This article reviews four of the top reasons for why other companies feel requesting 510k pre-sub meetings is a waste of time, but you can’t afford to.
It only takes my team 8-10 hours to prepare a 510k pre-sub request. The FDA does not charge you a cent for requesting 510k pre-sub meetings, and a pre-sub should be part of every design plan. But most companies are resistant to requesting 510k pre-sub meetings. Here are the top 4 reasons why companies tell me they don’t need to request a meeting:
It’s too late for requesting 510k pre-sub meetings
If you are less than a week away from submitting a 510k, it is too late for requesting 510k pre-sub meetings. The FDA target for scheduling a 510k pre-sub meeting is 60-75 days from the date your request was submitted. That’s 10-11 weeks. Most companies tell me that they plan to submit a 510k within weeks or a couple of months, but most of the companies take several months, and frequently there is a delay that requires six months or more. For example, what if your device fails EMC testing, and you have to change the design and retest for both EMC and electrical safety? At best, you will have an 8-week delay. If you submit a request next week, and everything goes as you plan, you can always withdraw your request for the pre-sub. If you encounter a delay for any reason, suddenly, it’s not too late.
Our design is not finalized yet
I believe that waiting until your design is almost complete is the number one reason why companies wait too long to request 510k pre-sub meetings. If they wait too long, then the previous reason for not requesting a meeting takes over. The ideal time to submit a pre-sub request is 75 days before you approve your design outputs (i.e., design freeze). However, very few people are precise in their design planning and execution. You should try to target sometime after you approve your design inputs, but before you approve your design outputs. As long as you submit an update to your pre-sub request two weeks before the meeting, the FDA will accept it. Also, you can always schedule a date that is later than 75 days if you realize you requested the meeting too early.
We don’t want to be bound by what the FDA says in the 510k pre-sub meeting
510k pre-sub meetings are “non-binding.” That means that the FDA can change their mind, but it also means you don’t have to do everything the FDA says in a 510k pre-sub meeting. If you don’t ask a question about testing requirements, that doesn’t mean that the FDA does not have any testing requirements. The FDA knows what previous companies have submitted for testing better than you do, and they may be in the process of evaluating a draft special controls guidance. If you ask questions, you will have better insights into what the FDA expects. Understanding FDA expectations helps you write better rationales for testing or test avoidance. You also might learn about deadlines for the implementation of new testing requirements that you might be able to avoid. Finally, you can ask the FDA about possible testing options you are considering if the FDA denies your most optimistic testing plans.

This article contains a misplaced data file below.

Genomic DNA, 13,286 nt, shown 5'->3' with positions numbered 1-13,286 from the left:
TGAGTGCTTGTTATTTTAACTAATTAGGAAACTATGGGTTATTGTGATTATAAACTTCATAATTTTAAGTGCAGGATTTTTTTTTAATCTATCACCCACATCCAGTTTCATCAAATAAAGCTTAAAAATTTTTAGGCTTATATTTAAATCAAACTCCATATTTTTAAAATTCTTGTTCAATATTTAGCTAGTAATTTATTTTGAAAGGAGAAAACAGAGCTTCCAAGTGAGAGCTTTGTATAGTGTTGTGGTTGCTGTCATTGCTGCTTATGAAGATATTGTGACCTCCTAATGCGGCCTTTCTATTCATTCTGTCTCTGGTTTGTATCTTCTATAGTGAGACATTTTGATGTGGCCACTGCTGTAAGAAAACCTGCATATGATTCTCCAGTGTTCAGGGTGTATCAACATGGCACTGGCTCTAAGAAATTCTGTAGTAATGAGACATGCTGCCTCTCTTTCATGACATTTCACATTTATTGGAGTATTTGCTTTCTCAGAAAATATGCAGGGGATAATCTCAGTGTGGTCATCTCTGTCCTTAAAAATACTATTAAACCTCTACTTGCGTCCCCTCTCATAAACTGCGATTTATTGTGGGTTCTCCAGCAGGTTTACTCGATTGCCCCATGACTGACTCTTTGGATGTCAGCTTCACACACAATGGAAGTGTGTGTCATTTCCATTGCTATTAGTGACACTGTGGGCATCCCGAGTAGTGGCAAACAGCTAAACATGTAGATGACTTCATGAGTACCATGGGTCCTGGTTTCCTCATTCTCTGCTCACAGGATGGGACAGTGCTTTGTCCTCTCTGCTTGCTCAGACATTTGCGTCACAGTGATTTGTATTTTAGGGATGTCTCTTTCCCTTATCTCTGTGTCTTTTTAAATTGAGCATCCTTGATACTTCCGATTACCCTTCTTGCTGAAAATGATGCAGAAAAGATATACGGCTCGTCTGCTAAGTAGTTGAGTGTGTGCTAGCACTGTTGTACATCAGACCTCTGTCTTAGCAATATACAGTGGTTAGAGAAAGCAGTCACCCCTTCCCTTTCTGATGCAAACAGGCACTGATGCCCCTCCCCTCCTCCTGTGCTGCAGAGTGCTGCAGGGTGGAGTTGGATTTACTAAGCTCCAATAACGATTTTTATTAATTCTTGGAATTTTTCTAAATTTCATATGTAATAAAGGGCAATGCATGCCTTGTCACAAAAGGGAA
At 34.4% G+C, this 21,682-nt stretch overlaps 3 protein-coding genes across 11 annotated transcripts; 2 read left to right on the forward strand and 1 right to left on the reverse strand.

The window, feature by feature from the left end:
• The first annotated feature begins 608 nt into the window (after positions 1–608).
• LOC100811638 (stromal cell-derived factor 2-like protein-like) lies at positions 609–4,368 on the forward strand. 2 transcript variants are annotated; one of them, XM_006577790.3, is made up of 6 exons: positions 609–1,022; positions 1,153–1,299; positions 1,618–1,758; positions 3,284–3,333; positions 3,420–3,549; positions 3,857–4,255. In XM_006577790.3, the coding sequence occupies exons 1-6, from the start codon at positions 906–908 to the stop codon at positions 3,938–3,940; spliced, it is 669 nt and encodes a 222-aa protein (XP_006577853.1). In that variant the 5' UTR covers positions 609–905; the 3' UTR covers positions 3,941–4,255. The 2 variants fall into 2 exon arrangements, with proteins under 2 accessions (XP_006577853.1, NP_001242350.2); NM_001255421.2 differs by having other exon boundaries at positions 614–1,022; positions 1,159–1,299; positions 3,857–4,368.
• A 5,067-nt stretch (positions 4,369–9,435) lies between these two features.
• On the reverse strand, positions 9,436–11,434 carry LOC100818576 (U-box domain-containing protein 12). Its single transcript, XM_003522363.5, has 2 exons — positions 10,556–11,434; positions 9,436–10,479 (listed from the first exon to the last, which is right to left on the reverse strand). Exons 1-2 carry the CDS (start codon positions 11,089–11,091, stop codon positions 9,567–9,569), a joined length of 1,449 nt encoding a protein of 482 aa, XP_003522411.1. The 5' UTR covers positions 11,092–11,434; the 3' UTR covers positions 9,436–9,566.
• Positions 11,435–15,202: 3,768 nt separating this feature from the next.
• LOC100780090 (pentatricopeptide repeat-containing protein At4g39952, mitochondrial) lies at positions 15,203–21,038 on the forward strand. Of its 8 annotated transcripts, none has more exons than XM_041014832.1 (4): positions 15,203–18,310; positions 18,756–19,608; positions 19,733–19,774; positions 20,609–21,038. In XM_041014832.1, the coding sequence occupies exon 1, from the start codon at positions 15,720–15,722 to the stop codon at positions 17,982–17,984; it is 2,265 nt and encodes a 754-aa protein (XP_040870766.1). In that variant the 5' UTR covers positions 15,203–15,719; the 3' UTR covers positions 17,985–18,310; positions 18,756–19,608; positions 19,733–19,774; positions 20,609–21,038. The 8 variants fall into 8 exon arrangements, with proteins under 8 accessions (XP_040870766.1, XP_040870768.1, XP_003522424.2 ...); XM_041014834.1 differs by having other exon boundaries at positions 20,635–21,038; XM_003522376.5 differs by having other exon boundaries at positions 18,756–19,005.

There is already a guidance document for our device
Not all device classifications have a guidance document explaining what information should be submitted in a pre-market 510k submission. However, there almost one hundred Class II Special Controls Guidance Documents. Therefore, there is a good chance that the FDA published special controls as part of the regulation for your device or as a guidance document. As part of the special controls, the FDA defines what performance testing is required for your device. If you already know what testing is required, then the value in requesting 510k pre-sub meetings is diminished. But at least three other key benefits remain.
First, you can verify that the predicate you plan to use for comparative testing is not going to be a problem. Although the FDA can’t tell you which predicate to pick, the FDA can tell you if there is a problem with the predicate you have selected. This is especially important if the product is not currently registered and listed, because you may not know if the device was withdrawn from the market after it was cleared.
Second, not all testing standards are prescriptive. Many tests have testing options that require you to make a decision. Input from the FDA may be valuable in making choices between various performance testing options. Sometimes you even forgo testing and provide a rationale instead. FDA feedback on any rationale for not doing testing is critical to prevent delays and requests for additional information later.
Third, there are many different FDA representatives that participate in 510k pre-sub meetings. The lead reviewer will invite specialists and the branch chief to the meeting. Each of these specialists can answer questions during a pre-submission meeting that they are not able to answer during the actual review process. You also have the opportunity to get feedback from the branch chief–who has insight from all the previous devices that were cleared with your product classification. Your lead reviewer is not likely to be as experienced as the branch chief, and may only have been working at the FDA for months. Your request for the 510k pre-sub meeting will help an inexperienced lead reviewer as much as it will help your company.
Learning More about 510k Pre-sub Meetings
On Thursday, February 22, there will be a free webinar offered on the topic of 510k pre-sub meetings. We had 50 people register for the webinar on the first day it was announced, and we have already answered more than a dozen related questions. If you are planning to submit a 510k this year, this webinar will show you exactly how to prepare your request for a 510k pre-sub. You will even receive copies of all of our templates for free.